On 19 May 1842, President Emma Smith told the Nauvoo Female Relief Society that “now it is necessary that sin should be expos’d— that heinous sins were among us—”.
On May 21 the first of several individuals came forward to testify before the Nauvoo High Council regarding sins they either suspected or could confess to.
Brian Hales sent me a copy of a portion of these testimonies in 2014. Ironically, he has since asserted that he never looked at that pdf, suggesting that perhaps the pdf had been created from Dr. Val Avery’s notes by Don Bradley. While I had a theory leading into my 2013-2014 Faithful Joseph series of blog posts, it was the copy of these statements that confirmed the truth was even more sobering than I had speculated.
In 2018 I visited Utah State University, where Dr. Val Avery’s notes are housed. My visit was inspired by two purposes. First, I had reason to suspect that the pdf I’d been sent did not include all the pages. Second, I was looking forward to talking with the USU archivist, to ensure he was aware of my research and plans.
Unfortunately, I talked enough about my research and its implications that the USU archivist became very nervous. He strongly suggested I obtain permission to use the notes directly from the Church Archives. He was concerned that my research (which some find controversial) could prompt the Church to remove sensitive documents from the USU archives.
During the summer of 2016 I had attended the Mormon History Association. During that encounter, Elder Steven Snow had given me his business card. So I e-mailed Elder Snow directly. I praised Saints, the initial chapters of which were beginning to be published. Then I explained my concern about the Nauvoo Statements before the High Council.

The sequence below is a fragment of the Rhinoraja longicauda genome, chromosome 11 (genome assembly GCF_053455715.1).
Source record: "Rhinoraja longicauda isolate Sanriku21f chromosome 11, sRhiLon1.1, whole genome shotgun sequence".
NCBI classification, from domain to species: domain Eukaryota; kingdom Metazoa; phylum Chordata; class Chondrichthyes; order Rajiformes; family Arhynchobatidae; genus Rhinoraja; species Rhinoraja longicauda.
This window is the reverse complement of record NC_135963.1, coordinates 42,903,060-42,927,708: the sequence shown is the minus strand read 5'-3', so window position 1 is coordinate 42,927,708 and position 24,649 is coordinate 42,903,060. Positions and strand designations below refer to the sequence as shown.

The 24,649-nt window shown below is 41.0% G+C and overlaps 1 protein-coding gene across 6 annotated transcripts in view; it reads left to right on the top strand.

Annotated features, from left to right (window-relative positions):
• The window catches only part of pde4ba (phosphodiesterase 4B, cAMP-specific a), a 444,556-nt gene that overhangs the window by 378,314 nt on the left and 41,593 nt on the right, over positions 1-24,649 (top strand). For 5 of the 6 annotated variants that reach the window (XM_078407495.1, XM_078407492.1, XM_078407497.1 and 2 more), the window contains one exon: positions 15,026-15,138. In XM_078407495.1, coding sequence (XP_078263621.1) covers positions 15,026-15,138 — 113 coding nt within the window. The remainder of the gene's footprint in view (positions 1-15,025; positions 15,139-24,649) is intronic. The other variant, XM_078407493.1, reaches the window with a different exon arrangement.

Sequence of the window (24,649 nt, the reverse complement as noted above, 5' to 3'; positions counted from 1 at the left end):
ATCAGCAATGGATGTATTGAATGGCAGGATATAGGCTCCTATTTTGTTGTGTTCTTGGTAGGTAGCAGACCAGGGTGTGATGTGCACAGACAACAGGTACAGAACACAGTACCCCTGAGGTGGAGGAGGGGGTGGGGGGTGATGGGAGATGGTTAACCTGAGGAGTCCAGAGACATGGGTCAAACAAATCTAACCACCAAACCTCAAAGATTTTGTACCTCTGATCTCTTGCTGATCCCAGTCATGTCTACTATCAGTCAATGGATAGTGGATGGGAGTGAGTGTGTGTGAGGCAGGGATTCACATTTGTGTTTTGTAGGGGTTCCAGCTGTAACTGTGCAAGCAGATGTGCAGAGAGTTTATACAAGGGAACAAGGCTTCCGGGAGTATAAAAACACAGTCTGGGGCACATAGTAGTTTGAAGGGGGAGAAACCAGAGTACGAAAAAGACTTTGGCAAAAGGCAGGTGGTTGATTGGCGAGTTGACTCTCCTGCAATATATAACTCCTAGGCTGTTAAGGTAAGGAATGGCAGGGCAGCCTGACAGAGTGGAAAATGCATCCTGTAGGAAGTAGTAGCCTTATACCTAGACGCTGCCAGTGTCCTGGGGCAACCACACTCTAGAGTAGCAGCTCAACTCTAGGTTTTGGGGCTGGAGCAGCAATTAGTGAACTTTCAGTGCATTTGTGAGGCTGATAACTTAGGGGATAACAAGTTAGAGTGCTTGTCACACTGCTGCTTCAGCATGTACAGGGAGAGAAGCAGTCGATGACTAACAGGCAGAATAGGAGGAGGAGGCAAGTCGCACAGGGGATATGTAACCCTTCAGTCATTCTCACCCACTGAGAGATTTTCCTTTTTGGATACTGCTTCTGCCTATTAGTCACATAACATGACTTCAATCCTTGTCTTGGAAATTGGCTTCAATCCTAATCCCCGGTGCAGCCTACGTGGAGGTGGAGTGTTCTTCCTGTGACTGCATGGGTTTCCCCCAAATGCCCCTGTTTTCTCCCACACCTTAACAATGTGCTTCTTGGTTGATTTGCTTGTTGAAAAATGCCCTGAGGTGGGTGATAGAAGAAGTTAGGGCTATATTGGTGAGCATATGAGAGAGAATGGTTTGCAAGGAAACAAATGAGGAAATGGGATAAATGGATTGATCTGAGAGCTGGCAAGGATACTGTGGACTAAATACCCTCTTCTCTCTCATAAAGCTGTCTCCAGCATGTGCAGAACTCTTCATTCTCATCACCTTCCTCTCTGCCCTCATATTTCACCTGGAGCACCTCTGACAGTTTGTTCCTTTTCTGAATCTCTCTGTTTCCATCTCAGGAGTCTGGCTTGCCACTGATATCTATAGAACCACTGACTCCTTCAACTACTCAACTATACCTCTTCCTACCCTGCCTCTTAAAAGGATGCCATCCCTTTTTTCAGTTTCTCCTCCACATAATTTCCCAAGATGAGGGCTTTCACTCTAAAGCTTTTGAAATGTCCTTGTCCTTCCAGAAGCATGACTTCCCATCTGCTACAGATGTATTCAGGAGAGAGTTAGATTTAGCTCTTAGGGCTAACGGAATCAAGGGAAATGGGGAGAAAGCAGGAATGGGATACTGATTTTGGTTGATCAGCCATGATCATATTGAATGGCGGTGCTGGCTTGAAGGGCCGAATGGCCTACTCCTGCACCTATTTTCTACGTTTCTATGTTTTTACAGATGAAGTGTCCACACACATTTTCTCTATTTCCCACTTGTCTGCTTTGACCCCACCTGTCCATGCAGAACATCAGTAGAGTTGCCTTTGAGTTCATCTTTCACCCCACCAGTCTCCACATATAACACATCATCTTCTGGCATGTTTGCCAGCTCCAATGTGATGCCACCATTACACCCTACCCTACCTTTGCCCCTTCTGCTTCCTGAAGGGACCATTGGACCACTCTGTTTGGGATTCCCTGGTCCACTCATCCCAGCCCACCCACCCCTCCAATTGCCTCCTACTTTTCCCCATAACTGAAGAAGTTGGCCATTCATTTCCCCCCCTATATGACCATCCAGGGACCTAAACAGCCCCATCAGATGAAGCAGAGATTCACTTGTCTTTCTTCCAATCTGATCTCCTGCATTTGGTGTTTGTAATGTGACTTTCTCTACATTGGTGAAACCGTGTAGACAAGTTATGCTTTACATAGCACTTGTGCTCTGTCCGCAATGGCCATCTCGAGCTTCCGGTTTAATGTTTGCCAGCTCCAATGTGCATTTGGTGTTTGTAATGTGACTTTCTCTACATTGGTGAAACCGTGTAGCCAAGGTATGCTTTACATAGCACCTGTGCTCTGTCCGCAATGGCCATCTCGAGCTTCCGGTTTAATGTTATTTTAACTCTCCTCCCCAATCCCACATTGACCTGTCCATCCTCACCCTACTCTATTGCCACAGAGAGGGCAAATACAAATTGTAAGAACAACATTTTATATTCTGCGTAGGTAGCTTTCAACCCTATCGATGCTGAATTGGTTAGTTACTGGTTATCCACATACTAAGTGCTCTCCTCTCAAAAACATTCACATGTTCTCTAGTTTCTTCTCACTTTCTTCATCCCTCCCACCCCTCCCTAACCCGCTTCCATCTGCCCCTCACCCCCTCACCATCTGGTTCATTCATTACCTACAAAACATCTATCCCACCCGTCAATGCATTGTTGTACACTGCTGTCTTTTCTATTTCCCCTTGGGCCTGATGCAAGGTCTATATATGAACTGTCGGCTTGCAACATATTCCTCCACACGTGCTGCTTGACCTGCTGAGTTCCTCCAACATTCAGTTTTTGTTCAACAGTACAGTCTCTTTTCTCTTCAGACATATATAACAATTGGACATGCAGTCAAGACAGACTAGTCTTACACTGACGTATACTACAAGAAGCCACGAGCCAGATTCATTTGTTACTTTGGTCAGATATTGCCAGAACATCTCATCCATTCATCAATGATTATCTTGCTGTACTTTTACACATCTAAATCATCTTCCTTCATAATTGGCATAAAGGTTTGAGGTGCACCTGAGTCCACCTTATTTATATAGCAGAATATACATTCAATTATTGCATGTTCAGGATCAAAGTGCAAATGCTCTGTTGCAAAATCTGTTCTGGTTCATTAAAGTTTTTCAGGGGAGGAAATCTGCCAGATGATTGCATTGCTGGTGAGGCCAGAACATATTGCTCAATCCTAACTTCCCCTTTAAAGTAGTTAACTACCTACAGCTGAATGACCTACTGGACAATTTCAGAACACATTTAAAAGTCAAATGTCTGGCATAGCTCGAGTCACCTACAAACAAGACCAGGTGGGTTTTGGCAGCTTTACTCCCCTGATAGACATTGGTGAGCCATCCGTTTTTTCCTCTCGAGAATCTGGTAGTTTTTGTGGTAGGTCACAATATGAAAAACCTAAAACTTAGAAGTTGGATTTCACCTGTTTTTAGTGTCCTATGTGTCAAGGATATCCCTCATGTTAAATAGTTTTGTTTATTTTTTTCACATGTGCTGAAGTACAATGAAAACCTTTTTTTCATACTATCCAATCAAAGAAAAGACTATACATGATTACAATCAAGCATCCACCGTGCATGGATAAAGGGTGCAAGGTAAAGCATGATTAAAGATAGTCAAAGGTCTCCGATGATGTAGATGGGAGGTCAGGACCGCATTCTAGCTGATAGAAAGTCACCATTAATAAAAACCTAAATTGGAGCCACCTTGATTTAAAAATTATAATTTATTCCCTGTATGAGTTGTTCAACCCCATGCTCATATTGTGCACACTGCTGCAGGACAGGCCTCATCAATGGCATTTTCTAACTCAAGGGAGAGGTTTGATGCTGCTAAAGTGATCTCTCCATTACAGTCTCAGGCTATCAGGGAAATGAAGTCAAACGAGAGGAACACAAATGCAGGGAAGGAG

Up until now these statements have been protected from publication, which is appropriate for documents related to Church Disciplinary Courts. Unfortunately, theories regarding Nauvoo have abounded, with the illicit intercourse activity neatly suppressed.
I did not hear from Elder Snow himself, but I did receive an e-mail from Keith Erekson. He assured me that these important documents were in the queue to be digitized and published on the Church History website. Though he could not promise when they would be available, he assured me that they should be available online by the time the Joseph Smith Papers Project reached 1842, which it did this year.
Today I checked, and these heartbreaking but paradigm altering documents are now available online (though I believe you must log in using your Church Account):
Testimonies in Nauvoo High Council cases , https://catalog.churchofjesuschrist.org/assets?id=aa99b602-c7ef-412a-991e-8ac468eb438a&crate=0&index=0 (accessed: July 31, 2019)
Perhaps the rest of the historians who study Nauvoo have already known about this for a while – since I don’t frequent the Mormon Historians Facebook group these days, I wouldn’t know.
These testimonies (or confessions) speak again and again of the way in which certain men, including William Smith, coerced women into engaging in sexual activity with any number of men.
When Orson Pratt and George Q. Cannon and others talked about plural marriage being an alternative to adultery and infanticide, they were talking about the epidemic of sexual misbehavior that occurred in 1841-1842.